Greens fight and fuss but shark nets are coming
A SPATE of shark attacks and failed attempts to find an eco-friendly alternative means mesh nets known to kill dolphins and other non-shark species are almost certain to be rolled out at New South Wales North Coast beaches.
The NSW Government has reversed its opposition to installing the nets and announced plans to launch a six-month trial on the North Coast before the summer holidays.
The policy shift brings the government in line with NSW Labor, meaning the shark net legislation will pass through parliament when introduced next month despite Greens opposition.
Primary Industries Minister Niall Blair said he wanted to get the nets into the water "as soon as possible".
"Marine life is important, which is why DPI's world-leading fisheries experts are investigating how mesh nets might be improved to avoid unnecessary entanglements, but protecting human life is our first priority," he said.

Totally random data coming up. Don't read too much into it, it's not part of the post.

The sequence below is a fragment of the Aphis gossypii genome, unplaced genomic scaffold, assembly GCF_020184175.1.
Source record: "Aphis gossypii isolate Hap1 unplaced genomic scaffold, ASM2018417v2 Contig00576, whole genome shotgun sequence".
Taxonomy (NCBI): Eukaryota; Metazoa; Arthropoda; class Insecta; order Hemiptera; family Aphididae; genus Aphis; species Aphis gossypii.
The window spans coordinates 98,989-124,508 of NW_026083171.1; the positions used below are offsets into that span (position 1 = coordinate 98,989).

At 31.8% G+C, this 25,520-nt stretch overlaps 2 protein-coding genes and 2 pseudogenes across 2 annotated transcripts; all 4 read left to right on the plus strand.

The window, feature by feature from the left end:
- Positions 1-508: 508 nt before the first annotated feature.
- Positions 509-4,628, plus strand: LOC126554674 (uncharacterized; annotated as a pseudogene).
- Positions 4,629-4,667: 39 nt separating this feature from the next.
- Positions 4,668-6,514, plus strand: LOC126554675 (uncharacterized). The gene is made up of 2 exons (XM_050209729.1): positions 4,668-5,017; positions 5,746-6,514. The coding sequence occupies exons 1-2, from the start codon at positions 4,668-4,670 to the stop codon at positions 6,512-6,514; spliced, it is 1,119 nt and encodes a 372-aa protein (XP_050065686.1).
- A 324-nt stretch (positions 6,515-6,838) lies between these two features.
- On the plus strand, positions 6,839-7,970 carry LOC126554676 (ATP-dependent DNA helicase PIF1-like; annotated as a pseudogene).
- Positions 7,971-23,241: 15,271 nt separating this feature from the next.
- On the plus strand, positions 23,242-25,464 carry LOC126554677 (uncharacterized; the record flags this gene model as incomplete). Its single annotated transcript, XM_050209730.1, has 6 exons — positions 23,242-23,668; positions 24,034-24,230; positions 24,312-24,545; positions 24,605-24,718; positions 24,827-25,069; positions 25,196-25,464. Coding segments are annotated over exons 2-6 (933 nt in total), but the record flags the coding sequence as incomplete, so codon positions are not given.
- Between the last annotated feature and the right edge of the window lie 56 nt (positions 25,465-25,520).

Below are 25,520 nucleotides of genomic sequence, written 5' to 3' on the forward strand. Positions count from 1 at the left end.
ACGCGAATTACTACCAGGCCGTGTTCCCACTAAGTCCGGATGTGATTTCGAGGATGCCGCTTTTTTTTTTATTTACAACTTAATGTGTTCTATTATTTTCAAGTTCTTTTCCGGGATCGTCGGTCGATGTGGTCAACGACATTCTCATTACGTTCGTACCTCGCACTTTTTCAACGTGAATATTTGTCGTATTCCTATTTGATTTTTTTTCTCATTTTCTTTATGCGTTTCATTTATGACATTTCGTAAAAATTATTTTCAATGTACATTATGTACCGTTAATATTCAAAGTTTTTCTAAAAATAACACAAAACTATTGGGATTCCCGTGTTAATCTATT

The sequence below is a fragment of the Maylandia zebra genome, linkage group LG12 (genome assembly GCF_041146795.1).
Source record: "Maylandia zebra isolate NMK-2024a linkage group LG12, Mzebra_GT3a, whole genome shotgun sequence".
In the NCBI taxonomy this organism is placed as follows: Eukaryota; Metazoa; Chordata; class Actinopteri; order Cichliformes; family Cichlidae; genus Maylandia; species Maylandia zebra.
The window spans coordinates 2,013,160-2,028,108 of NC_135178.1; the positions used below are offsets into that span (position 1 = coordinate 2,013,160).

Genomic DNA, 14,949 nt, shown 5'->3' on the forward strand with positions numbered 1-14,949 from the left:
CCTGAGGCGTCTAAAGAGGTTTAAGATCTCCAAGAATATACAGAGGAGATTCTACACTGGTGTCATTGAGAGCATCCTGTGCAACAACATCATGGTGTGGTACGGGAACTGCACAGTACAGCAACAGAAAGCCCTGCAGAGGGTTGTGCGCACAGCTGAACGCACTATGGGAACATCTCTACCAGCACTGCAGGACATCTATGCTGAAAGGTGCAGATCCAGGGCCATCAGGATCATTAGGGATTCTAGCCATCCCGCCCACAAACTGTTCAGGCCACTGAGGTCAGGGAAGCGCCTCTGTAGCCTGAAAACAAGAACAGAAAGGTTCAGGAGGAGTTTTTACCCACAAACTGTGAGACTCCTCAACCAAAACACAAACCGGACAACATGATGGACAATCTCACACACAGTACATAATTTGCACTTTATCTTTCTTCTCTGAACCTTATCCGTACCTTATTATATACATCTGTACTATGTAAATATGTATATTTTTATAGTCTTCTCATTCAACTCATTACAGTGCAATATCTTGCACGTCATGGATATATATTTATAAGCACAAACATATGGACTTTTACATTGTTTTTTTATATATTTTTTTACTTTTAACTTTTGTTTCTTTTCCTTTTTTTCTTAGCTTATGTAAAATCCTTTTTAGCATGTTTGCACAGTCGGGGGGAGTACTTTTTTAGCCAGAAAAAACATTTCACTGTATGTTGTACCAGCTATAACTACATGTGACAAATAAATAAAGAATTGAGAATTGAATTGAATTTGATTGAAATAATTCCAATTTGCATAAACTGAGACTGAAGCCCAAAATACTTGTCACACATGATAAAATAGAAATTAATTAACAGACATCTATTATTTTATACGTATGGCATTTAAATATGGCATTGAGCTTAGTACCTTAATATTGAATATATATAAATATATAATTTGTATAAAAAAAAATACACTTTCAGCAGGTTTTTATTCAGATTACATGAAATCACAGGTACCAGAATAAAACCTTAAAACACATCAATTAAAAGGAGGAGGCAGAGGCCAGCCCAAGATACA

The Greens may lack the numbers to sway the vote, but they have vowed to fight until the bitter end.
NSW still needs Commonwealth Government approval to go ahead with the plan.
Upper house MP Justin Field on Tuesday launched the Greens' six-point Non-Lethal Response to Shark Management in NSW plan to challenge the shark net scheme.
"It recognises the need to put science at the centre of any solutions and enables the community to develop our understanding of sharks and to find new deterrent technologies," he said.
"Shark nets are an outdated technology and we can do better.
"There have been 21 shark encounters on netted beaches in the last 23 years.
"Shark nets can't guarantee public safety and we need to be honest about that instead of painting them as the solution.
"What we do know is that shark nets kill hundreds of marine animals including dolphins and turtles and non-target and endangered sharks - communities don't want that collateral damage."
The Greens' plan included supporting the roll-out of Shark Watch NSW and other community-led ocean observer programs, increasing funding for tagging programs and funding observer towers for at-risk beaches.
"Governments can't fully remove the risk of shark bites but people want a science-based approach and support for local solutions, not a political fix for the government," Mr Field said.